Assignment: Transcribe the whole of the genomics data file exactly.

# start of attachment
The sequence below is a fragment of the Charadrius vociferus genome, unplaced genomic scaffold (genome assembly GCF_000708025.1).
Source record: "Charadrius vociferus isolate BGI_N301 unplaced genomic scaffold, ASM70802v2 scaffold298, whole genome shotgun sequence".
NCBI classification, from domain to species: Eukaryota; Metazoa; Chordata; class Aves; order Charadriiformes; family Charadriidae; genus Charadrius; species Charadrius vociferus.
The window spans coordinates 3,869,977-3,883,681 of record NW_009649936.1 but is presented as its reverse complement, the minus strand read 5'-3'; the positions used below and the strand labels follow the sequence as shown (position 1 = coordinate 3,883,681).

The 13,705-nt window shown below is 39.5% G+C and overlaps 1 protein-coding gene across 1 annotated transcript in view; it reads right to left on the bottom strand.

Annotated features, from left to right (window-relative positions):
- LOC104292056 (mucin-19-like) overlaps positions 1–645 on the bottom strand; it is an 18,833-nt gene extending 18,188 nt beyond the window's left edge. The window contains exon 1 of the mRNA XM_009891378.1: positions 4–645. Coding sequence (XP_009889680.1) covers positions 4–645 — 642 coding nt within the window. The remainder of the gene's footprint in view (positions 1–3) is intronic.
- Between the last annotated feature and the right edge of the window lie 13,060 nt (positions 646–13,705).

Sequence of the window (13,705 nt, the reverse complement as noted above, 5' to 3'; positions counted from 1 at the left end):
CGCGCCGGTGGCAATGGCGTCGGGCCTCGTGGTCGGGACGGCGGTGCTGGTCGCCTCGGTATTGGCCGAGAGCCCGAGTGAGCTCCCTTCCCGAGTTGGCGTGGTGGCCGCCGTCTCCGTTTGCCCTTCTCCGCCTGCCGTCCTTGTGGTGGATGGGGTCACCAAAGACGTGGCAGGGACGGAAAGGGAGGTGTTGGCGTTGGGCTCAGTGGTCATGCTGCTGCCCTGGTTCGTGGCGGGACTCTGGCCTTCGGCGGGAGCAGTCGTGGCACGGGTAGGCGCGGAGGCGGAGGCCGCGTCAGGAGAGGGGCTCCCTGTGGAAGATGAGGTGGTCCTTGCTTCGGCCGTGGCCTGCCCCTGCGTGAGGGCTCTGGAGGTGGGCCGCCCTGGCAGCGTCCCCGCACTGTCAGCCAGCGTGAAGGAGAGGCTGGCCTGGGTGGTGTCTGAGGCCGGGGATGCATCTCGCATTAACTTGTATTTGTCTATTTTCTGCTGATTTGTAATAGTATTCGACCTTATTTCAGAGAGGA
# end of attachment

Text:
The sequence below is a fragment of the Charadrius vociferus genome, unplaced genomic scaffold (genome assembly GCF_000708025.1).
Source record: "Charadrius vociferus isolate BGI_N301 unplaced genomic scaffold, ASM70802v2 scaffold298, whole genome shotgun sequence".
NCBI classification, from domain to species: Eukaryota; Metazoa; Chordata; class Aves; order Charadriiformes; family Charadriidae; genus Charadrius; species Charadrius vociferus.
The window spans coordinates 3,869,977-3,883,681 of record NW_009649936.1 but is presented as its reverse complement, the minus strand read 5'-3'; the positions used below and the strand labels follow the sequence as shown (position 1 = coordinate 3,883,681).

The 13,705-nt window shown below is 39.5% G+C and overlaps 1 protein-coding gene across 1 annotated transcript in view; it reads right to left on the bottom strand.

Annotated features, from left to right (window-relative positions):
- LOC104292056 (mucin-19-like) overlaps positions 1–645 on the bottom strand; it is an 18,833-nt gene extending 18,188 nt beyond the window's left edge. The window contains exon 1 of the mRNA XM_009891378.1: positions 4–645. Coding sequence (XP_009889680.1) covers positions 4–645 — 642 coding nt within the window. The remainder of the gene's footprint in view (positions 1–3) is intronic.
- Between the last annotated feature and the right edge of the window lie 13,060 nt (positions 646–13,705).

Sequence of the window (13,705 nt, the reverse complement as noted above, 5' to 3'; positions counted from 1 at the left end):
CGCGCCGGTGGCAATGGCGTCGGGCCTCGTGGTCGGGACGGCGGTGCTGGTCGCCTCGGTATTGGCCGAGAGCCCGAGTGAGCTCCCTTCCCGAGTTGGCGTGGTGGCCGCCGTCTCCGTTTGCCCTTCTCCGCCTGCCGTCCTTGTGGTGGATGGGGTCACCAAAGACGTGGCAGGGACGGAAAGGGAGGTGTTGGCGTTGGGCTCAGTGGTCATGCTGCTGCCCTGGTTCGTGGCGGGACTCTGGCCTTCGGCGGGAGCAGTCGTGGCACGGGTAGGCGCGGAGGCGGAGGCCGCGTCAGGAGAGGGGCTCCCTGTGGAAGATGAGGTGGTCCTTGCTTCGGCCGTGGCCTGCCCCTGCGTGAGGGCTCTGGAGGTGGGCCGCCCTGGCAGCGTCCCCGCACTGTCAGCCAGCGTGAAGGAGAGGCTGGCCTGGGTGGTGTCTGAGGCCGGGGATGCATCTCGCATTAACTTGTATTTGTCTATTTTCTGCTGATTTGTAATAGTATTCGACCTTATTTCAGAGAGGA